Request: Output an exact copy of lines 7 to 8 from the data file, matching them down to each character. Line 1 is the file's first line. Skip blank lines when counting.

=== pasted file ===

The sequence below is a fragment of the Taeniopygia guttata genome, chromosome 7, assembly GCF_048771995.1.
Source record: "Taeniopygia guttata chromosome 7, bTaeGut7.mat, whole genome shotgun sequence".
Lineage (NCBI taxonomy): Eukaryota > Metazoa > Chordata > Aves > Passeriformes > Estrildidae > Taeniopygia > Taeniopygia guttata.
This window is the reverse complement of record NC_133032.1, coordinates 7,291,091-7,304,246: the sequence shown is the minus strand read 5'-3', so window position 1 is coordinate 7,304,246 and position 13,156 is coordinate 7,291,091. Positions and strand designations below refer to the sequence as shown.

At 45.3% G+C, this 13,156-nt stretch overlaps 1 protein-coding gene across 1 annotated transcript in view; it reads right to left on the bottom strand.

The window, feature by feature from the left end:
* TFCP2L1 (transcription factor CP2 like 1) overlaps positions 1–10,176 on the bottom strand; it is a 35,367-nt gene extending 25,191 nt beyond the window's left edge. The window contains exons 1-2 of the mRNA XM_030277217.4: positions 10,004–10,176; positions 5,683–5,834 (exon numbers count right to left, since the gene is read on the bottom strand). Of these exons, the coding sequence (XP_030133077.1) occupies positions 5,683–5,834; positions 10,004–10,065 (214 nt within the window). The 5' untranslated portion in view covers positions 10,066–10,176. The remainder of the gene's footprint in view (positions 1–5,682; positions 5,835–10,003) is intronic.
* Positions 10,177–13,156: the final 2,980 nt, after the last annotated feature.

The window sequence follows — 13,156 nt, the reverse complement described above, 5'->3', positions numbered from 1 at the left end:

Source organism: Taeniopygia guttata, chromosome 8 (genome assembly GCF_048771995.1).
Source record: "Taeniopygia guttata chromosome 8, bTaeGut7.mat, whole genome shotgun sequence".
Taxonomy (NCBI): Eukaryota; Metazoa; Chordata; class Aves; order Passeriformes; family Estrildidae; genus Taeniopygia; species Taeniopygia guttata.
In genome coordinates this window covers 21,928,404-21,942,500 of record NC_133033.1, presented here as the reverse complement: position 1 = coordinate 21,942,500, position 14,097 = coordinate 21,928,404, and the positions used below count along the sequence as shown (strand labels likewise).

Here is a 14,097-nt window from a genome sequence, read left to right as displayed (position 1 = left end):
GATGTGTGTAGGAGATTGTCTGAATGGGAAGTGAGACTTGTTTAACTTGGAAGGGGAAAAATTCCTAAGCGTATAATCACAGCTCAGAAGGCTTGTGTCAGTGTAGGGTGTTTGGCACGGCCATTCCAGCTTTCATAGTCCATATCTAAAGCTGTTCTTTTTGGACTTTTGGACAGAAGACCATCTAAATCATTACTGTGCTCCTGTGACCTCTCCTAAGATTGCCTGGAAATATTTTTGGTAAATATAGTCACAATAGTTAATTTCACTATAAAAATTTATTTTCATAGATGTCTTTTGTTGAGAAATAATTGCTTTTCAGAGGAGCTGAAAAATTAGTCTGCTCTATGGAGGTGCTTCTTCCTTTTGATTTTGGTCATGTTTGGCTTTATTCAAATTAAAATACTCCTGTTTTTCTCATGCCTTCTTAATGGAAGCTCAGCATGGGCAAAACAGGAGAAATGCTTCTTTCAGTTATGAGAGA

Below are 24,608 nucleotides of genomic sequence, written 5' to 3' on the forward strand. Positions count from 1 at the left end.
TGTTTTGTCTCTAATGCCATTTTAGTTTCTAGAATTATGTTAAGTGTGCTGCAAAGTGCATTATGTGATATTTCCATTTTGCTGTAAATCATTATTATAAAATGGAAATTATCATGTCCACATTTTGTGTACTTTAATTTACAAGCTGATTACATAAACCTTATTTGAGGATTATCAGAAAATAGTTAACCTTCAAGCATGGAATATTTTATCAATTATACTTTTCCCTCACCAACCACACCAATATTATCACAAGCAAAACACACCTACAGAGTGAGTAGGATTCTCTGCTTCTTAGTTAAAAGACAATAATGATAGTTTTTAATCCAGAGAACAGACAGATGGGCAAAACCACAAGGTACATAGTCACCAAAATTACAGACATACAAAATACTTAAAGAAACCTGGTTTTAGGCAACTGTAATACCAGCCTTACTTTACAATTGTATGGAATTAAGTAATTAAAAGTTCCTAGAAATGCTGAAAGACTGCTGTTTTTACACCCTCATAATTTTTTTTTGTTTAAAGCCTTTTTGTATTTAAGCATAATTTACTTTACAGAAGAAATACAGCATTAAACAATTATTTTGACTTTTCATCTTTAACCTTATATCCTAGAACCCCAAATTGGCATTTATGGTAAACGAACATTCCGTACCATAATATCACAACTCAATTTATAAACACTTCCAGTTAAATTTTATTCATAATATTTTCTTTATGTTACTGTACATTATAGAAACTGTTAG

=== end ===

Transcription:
* TFCP2L1 (transcription factor CP2 like 1) overlaps positions 1–10,176 on the bottom strand; it is a 35,367-nt gene extending 25,191 nt beyond the window's left edge. The window contains exons 1-2 of the mRNA XM_030277217.4: positions 10,004–10,176; positions 5,683–5,834 (exon numbers count right to left, since the gene is read on the bottom strand). Of these exons, the coding sequence (XP_030133077.1) occupies positions 5,683–5,834; positions 10,004–10,065 (214 nt within the window). The 5' untranslated portion in view covers positions 10,066–10,176. The remainder of the gene's footprint in view (positions 1–5,682; positions 5,835–10,003) is intronic.
* Positions 10,177–13,156: the final 2,980 nt, after the last annotated feature.